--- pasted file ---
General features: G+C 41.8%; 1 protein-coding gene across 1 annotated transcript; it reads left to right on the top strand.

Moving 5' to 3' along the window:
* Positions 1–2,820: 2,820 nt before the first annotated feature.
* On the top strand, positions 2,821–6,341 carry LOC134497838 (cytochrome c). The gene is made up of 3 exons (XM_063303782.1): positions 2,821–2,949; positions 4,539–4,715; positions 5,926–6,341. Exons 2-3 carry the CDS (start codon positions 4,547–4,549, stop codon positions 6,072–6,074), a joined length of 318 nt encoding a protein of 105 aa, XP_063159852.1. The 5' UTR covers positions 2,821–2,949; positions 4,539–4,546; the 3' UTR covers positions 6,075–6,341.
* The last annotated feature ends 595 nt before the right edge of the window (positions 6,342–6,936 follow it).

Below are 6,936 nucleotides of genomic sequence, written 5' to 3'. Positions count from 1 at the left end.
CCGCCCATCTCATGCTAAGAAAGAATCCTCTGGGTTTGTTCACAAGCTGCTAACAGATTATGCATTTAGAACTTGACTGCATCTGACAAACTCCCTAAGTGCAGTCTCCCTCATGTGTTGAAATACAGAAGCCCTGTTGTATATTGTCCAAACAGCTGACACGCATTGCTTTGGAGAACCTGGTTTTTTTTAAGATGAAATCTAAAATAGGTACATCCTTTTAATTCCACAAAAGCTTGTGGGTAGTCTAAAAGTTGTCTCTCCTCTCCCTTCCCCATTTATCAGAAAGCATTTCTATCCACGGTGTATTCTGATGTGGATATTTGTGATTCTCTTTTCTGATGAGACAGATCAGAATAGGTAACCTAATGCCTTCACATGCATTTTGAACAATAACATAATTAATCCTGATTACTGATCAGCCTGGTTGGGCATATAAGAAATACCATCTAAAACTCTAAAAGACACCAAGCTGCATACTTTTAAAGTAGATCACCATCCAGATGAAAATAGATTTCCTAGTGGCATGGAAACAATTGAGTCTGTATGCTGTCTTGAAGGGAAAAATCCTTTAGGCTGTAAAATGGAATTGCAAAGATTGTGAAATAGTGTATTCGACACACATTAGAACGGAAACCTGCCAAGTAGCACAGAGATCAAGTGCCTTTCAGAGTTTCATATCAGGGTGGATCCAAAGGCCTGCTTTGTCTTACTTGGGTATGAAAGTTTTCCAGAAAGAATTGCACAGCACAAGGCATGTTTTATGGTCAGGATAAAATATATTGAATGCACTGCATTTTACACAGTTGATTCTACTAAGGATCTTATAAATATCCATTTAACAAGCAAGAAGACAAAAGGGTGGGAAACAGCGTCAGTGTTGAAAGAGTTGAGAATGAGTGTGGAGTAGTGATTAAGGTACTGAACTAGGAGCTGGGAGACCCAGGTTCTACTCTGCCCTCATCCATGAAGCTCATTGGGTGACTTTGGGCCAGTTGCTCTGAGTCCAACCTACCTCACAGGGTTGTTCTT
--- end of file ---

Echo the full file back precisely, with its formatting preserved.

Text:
General features: G+C 41.8%; 1 protein-coding gene across 1 annotated transcript; it reads left to right on the top strand.

Moving 5' to 3' along the window:
* Positions 1–2,820: 2,820 nt before the first annotated feature.
* On the top strand, positions 2,821–6,341 carry LOC134497838 (cytochrome c). The gene is made up of 3 exons (XM_063303782.1): positions 2,821–2,949; positions 4,539–4,715; positions 5,926–6,341. Exons 2-3 carry the CDS (start codon positions 4,547–4,549, stop codon positions 6,072–6,074), a joined length of 318 nt encoding a protein of 105 aa, XP_063159852.1. The 5' UTR covers positions 2,821–2,949; positions 4,539–4,546; the 3' UTR covers positions 6,075–6,341.
* The last annotated feature ends 595 nt before the right edge of the window (positions 6,342–6,936 follow it).

Below are 6,936 nucleotides of genomic sequence, written 5' to 3'. Positions count from 1 at the left end.
CCGCCCATCTCATGCTAAGAAAGAATCCTCTGGGTTTGTTCACAAGCTGCTAACAGATTATGCATTTAGAACTTGACTGCATCTGACAAACTCCCTAAGTGCAGTCTCCCTCATGTGTTGAAATACAGAAGCCCTGTTGTATATTGTCCAAACAGCTGACACGCATTGCTTTGGAGAACCTGGTTTTTTTTAAGATGAAATCTAAAATAGGTACATCCTTTTAATTCCACAAAAGCTTGTGGGTAGTCTAAAAGTTGTCTCTCCTCTCCCTTCCCCATTTATCAGAAAGCATTTCTATCCACGGTGTATTCTGATGTGGATATTTGTGATTCTCTTTTCTGATGAGACAGATCAGAATAGGTAACCTAATGCCTTCACATGCATTTTGAACAATAACATAATTAATCCTGATTACTGATCAGCCTGGTTGGGCATATAAGAAATACCATCTAAAACTCTAAAAGACACCAAGCTGCATACTTTTAAAGTAGATCACCATCCAGATGAAAATAGATTTCCTAGTGGCATGGAAACAATTGAGTCTGTATGCTGTCTTGAAGGGAAAAATCCTTTAGGCTGTAAAATGGAATTGCAAAGATTGTGAAATAGTGTATTCGACACACATTAGAACGGAAACCTGCCAAGTAGCACAGAGATCAAGTGCCTTTCAGAGTTTCATATCAGGGTGGATCCAAAGGCCTGCTTTGTCTTACTTGGGTATGAAAGTTTTCCAGAAAGAATTGCACAGCACAAGGCATGTTTTATGGTCAGGATAAAATATATTGAATGCACTGCATTTTACACAGTTGATTCTACTAAGGATCTTATAAATATCCATTTAACAAGCAAGAAGACAAAAGGGTGGGAAACAGCGTCAGTGTTGAAAGAGTTGAGAATGAGTGTGGAGTAGTGATTAAGGTACTGAACTAGGAGCTGGGAGACCCAGGTTCTACTCTGCCCTCATCCATGAAGCTCATTGGGTGACTTTGGGCCAGTTGCTCTGAGTCCAACCTACCTCACAGGGTTGTTCTT